31 Chapters
Medium 9781605098869

10 Make Every Day Count

Muchnick, Mark Berrett-Koehler Publishers ePub

OUR DAYS ARE numbered. No matter how hard we try to prolong our time on earth, the reality is that we are mere mortals and will not live forever. Although we may fantasize about what it would be like to relive the past, ultimately we must figure out how to make the most of our time while we are here in the living present. Each moment we waste is a potential source of regret and literally time lost.

The question we have to ask ourselves is, “Are we passengers on a journey through time or are we explorers on a mission of discovery?” In the latter case, each day is an opportunity to embrace life as active participants rather than as casual observers. Instead of being aloof and detached, we must get engaged and make every day count. Likewise, as opposed to remaining ambivalent, we need to be deliberate about how we spend our time. Sitting on the sidelines and watching life from afar will only result in apathy and regret.

Several summers ago my grandmother, whom we called Gigi, passed away after a long and happy life of ninety-one years. No one knew how to make every day count like Gigi. Until the very end, she was a world traveler, a political activist, and a philanthropist. She had a true zest for life and loved to laugh. She was also the first to help extended family members in need. She was playful, funny, beautiful, thoughtful, caring, and kind. She came to every family event near or far and was the undisputed life of the party. At 6:00 a.m. each day she was singing and already on the go, prepared to leave her mark on the world. No day was finished until Gigi had fully lived it.

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5 Avoid Victimitis

Muchnick, Mark Berrett-Koehler Publishers ePub

WHEN I WAS in eighth grade I joined a youth group, and at our first event we had a speaker who introduced us to the PLUM game. PLUM stood for “Poor Little Unfortunate Me,” and the speaker’s contention was that most of us knew how to play this game all too well, especially when we were faced with tough challenges or if things didn’t go our way. He explained that when people play the PLUM game, they take little or no responsibility for their own situation. Instead they pretend to be victims when actually they’re just whining about their regrets—for example, how they don’t get what they rightfully deserve, how things never go their way, how they always get the short end of the stick, and all the other ways that life has somehow cheated them.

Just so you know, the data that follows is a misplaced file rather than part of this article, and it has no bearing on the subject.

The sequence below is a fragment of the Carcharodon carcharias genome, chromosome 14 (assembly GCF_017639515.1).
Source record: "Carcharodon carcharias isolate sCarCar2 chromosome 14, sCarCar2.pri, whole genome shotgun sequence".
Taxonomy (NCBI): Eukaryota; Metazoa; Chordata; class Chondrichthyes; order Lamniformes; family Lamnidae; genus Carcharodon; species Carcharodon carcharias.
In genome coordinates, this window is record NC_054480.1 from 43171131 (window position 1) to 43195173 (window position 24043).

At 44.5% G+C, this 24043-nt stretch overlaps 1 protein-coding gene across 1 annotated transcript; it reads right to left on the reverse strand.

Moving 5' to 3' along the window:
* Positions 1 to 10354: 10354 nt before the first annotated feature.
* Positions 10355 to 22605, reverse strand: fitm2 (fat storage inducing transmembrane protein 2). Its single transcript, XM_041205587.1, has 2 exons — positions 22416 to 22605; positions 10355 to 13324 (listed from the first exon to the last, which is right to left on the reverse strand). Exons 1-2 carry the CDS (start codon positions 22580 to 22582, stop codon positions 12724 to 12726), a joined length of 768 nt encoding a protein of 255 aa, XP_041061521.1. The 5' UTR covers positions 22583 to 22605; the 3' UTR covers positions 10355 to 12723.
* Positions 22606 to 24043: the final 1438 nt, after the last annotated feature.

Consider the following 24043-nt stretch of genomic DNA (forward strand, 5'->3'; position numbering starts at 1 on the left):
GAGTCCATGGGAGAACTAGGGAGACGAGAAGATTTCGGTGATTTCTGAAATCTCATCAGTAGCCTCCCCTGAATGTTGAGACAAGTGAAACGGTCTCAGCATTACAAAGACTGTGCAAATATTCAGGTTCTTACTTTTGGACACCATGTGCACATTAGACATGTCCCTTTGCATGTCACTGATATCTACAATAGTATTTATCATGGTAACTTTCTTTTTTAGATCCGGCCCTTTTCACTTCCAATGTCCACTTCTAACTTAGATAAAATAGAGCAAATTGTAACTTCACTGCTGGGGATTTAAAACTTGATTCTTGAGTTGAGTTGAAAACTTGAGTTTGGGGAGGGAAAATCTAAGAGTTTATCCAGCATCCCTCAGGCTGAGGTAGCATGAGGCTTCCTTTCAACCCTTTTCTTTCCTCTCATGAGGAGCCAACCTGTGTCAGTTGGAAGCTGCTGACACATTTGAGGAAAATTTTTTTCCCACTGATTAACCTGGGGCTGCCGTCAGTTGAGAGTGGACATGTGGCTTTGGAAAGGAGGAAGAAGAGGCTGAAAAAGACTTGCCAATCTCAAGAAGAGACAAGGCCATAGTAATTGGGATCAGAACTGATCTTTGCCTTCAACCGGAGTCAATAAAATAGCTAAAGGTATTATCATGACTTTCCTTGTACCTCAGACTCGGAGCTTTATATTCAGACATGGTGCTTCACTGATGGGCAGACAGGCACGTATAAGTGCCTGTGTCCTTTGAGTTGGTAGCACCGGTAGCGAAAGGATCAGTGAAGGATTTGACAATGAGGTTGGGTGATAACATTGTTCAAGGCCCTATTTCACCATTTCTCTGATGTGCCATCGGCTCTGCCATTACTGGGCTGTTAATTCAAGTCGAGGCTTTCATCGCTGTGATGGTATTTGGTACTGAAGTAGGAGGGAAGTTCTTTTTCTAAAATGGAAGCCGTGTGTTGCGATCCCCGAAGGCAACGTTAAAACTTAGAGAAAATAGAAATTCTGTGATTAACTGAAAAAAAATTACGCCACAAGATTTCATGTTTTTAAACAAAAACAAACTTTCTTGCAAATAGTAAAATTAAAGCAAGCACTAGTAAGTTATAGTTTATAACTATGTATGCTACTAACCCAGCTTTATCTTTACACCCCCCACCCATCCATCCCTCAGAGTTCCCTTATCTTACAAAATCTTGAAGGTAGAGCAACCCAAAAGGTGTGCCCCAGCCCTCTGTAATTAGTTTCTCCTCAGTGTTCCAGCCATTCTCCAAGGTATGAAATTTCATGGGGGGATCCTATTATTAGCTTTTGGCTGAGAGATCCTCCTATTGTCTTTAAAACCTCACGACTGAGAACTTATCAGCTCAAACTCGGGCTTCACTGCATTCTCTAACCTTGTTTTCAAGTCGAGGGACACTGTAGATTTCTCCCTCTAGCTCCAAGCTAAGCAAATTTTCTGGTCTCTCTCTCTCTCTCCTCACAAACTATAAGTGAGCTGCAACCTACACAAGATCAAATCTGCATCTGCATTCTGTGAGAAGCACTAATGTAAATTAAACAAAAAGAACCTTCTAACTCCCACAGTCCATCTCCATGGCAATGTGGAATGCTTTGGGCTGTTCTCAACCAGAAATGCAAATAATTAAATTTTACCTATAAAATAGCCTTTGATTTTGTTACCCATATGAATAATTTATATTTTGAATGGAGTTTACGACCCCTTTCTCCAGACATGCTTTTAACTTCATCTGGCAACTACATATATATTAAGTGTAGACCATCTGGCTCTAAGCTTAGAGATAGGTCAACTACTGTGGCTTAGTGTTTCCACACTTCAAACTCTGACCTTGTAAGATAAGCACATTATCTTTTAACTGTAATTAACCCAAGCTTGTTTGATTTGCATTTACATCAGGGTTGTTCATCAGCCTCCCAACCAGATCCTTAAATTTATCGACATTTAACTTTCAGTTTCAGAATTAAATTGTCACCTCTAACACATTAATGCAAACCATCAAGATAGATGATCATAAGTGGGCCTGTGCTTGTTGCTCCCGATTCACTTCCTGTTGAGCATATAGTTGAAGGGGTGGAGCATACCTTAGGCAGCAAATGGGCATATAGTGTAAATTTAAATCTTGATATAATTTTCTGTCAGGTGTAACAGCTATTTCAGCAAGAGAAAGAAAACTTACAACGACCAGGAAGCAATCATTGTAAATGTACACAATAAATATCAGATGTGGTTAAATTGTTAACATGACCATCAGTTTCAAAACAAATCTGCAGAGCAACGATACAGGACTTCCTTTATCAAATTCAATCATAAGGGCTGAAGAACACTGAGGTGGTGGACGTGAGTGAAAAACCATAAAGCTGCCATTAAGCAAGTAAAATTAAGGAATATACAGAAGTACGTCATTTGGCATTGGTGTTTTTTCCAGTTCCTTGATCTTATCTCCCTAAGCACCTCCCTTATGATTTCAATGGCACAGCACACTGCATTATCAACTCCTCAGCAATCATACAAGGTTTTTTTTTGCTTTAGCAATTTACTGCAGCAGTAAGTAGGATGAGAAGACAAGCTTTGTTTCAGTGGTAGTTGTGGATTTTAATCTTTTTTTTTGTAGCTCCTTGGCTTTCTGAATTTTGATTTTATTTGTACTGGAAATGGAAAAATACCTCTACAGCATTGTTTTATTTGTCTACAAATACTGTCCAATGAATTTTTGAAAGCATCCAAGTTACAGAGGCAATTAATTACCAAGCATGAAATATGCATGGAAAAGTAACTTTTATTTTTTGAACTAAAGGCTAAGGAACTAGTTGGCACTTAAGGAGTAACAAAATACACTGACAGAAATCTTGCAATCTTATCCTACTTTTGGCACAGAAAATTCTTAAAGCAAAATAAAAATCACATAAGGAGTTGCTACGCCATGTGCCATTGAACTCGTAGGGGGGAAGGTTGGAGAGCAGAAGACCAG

He called this pattern of behavior “victimitis” and was quick to make the distinction between it and being a true victim: “People with this condition actually have the ability to change their circumstances,” he said, “but somehow they convince themselves that they can’t.” Next he had us practice whining “Poor little unfortunate me!” in our most nasal voice possible. This way he could be certain we understood just how annoying people with this disease sounded. Then he gave some examples of the regrets that adolescents with victimitis whine about, most of which rang true for our group: “I got a bad grade on the test …” “I didn’t make the team …” “I didn’t get the part I wanted in the play …” “I’m not popular …” “My parents are on my case …” “I’m grounded for a week …” After each example we had to shout “Poor little unfortunate me!” The exercise was both invigorating and revealing, and it still sticks with me today.

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17 Be True to What You Value Most

Muchnick, Mark Berrett-Koehler Publishers ePub